4 Diet Pitfalls And How To Avoid Them

by Jen on October 25, 2013

4 Diet Pitfalls and How to Avoid Them


It’s natural for us to be less than honest with ourselves about where we’re cheating on our nutritional plans. We workout and have the best of intentions for our daily menus, but we end up falling short of our goals for a balanced nutrition for various reasons. Some of the most common pitfalls can be avoided simply by being aware of them.  Here are four common diet pitfalls and how to avoid them:

1. Stress Eating. Hey, I readily admit that food is comforting – especially comfort food. You know, the mac and cheese; the chocolate bar; an entire pint of butter pecan ice cream . . . enough said. But there are so many better ways to beat stress than by eating yourself into a stupor.

Do this instead: My favorite thing to do is to get out and just take a walk. Focus on your body and forget the snacks, and get some air deep into your lungs, clear your head, feel your blood pumping, and stretch your legs out. It won’t take but a few minutes for you to reap big benefits from a brisk walk . . . away from the vending machine. Or if it’s raining, grab a great book and immerse yourself until the craving passes!

2. Grazing. Many people have a complete lack of structure to their daily meals – they actually never stop nibbling all day long. From bits of bagels and a bite of donut in the morning all the way through to chips in front of the TV for late-night channel surfing. Grazers have absolutely no set meal times, and end up shutting down their body’s natural calorie-burning cycle through the constant onslaught of fat and calories.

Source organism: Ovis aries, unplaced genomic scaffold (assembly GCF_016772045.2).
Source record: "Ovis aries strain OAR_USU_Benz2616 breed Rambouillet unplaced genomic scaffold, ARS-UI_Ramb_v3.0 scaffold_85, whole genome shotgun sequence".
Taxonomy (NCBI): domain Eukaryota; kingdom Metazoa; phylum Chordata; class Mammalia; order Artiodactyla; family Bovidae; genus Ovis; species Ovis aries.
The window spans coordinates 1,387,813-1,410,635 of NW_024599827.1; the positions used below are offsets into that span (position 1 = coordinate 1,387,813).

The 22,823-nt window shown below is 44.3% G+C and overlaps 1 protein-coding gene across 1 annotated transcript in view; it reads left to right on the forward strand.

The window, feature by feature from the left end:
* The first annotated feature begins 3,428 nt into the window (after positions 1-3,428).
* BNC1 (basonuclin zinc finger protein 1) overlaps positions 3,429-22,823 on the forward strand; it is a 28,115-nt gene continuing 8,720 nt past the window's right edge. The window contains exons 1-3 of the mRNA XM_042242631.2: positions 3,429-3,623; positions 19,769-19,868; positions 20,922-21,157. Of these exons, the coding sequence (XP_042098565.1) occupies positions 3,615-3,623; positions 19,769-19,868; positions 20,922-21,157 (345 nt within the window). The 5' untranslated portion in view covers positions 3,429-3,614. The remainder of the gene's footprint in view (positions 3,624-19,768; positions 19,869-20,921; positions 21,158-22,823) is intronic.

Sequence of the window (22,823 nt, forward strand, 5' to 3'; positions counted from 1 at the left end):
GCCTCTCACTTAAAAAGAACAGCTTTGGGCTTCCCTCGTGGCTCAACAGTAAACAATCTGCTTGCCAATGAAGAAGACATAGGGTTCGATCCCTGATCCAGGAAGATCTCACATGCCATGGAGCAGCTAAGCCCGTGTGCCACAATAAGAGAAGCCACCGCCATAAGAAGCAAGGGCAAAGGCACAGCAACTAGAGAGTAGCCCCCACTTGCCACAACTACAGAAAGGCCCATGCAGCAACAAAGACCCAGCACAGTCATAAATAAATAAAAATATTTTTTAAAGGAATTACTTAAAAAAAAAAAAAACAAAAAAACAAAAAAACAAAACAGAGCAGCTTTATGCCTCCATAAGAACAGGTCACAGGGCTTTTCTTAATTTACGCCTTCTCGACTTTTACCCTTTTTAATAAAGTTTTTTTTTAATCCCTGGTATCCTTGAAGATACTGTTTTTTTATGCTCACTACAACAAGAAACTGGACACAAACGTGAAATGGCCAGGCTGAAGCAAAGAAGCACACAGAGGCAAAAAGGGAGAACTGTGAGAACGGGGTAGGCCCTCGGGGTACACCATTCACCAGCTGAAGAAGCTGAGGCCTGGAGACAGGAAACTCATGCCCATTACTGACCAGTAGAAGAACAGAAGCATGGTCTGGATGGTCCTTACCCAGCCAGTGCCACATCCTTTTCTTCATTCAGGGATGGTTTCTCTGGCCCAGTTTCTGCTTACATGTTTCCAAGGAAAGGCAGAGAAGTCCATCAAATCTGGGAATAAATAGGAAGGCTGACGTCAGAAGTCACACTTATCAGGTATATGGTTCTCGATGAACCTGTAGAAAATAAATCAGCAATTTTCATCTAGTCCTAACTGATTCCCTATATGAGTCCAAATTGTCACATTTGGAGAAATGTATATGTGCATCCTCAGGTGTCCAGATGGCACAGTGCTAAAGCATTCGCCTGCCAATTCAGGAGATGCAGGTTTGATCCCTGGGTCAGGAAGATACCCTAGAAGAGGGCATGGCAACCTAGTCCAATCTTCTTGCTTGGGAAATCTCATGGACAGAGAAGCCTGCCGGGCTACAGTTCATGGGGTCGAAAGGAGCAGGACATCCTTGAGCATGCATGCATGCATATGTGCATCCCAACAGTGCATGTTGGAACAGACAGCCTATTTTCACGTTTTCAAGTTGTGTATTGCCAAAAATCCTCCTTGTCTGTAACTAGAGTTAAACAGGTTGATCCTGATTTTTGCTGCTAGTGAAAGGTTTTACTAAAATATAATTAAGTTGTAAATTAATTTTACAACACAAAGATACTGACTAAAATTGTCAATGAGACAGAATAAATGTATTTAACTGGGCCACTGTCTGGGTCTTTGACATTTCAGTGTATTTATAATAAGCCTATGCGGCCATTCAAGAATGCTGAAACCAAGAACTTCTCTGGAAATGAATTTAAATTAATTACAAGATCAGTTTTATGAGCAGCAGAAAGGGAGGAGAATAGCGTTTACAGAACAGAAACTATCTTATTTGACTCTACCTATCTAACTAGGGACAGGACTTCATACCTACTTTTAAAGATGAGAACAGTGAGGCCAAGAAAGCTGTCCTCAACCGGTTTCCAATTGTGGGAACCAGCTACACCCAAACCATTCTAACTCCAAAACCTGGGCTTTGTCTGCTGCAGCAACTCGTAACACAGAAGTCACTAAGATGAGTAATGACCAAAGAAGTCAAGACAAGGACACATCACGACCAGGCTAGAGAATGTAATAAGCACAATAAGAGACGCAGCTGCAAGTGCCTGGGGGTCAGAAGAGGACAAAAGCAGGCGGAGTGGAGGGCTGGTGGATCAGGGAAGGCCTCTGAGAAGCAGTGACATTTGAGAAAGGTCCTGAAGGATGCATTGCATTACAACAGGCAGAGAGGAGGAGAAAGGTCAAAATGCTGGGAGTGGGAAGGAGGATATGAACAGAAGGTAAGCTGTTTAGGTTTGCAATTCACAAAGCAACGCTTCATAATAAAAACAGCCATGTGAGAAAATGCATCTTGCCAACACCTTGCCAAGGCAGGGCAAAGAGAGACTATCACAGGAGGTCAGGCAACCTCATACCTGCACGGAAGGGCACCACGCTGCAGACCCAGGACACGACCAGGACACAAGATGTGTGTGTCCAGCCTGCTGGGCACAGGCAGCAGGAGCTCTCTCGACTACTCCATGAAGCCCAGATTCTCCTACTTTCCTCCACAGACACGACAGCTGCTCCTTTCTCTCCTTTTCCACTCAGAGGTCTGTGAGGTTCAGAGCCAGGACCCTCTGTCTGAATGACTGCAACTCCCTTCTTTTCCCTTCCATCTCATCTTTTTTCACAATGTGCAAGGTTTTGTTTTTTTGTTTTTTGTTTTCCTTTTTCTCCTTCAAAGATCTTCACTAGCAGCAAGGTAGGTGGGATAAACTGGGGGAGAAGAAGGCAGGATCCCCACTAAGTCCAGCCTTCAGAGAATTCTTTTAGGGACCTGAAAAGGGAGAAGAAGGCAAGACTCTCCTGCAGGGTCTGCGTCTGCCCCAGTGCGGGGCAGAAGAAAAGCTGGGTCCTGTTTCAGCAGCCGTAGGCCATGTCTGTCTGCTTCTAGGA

Do this instead: Of course, avoid the bad stuff. Instead of vending-machine junk and food with low nutritional value, pack healthy snacks for nibbling. And make time for balanced meals that will satisfy your appetite so you won’t be reaching for whatever’s near. See the action plan for #3.

3. Unconscious Eating. Eating without paying attention to what you’re doing, or without even realizing that you’re consuming calories.

Do this instead: Keeping a food journal is the best way I know to determine whether you have unconscious-eating tendencies. One of my Drop a Dress Size challengers confessed that while keeping her journal, she would catch herself working at her desk and suddenly realize that she needed to jot down the cookie she’d just eaten at a coworker’s desk. They’d offered her a homemade cookie and she’d eaten it without even thinking about it – much less factoring it into her daily planned food intake. Cha-CHING! Those 200 sweet calories needed to be added to her daily tally in her food journal to get an accurate picture of what she was eating.

4. Double Portions . It’s not just restaurants that are offering us bigger portions to show us the value of their meals; it’s loved ones and friends and ourselves who proudly serve up much more than our bodies need for fuel at meals – on a regular basis. It’s because we think we’re showing love, or are being shown love, through food. We’d also feel stingy if the plate were to be served with less on it. The sad fact is that “normal” portions in North America aren’t just a fraction more food than needed for a balanced meal – they’re like double, which is in excess of what your body requires, and WAY more than you can burn in your daily workout!

Do this instead: Ask yourself: do 20 bites of a huge sandwich really taste that much better than 10? How do those 10 extra bites taste when you know you can’t burn them off that day and at least half that sandwich is going to turn into those “stubborn” pounds? Stick with sane portions; listen to your body.

Yes, these are four common pitfalls. They’re all too common – but that doesn’t make them any less devastating to our fitness results and our ultimate health goals (and don’t forget that it can also be discouraging to the mental image you have of where you want to be). Be aware of where you might be defeating yourself and take some time to form a personal plan to help you avoid these pitfalls on a daily basis.



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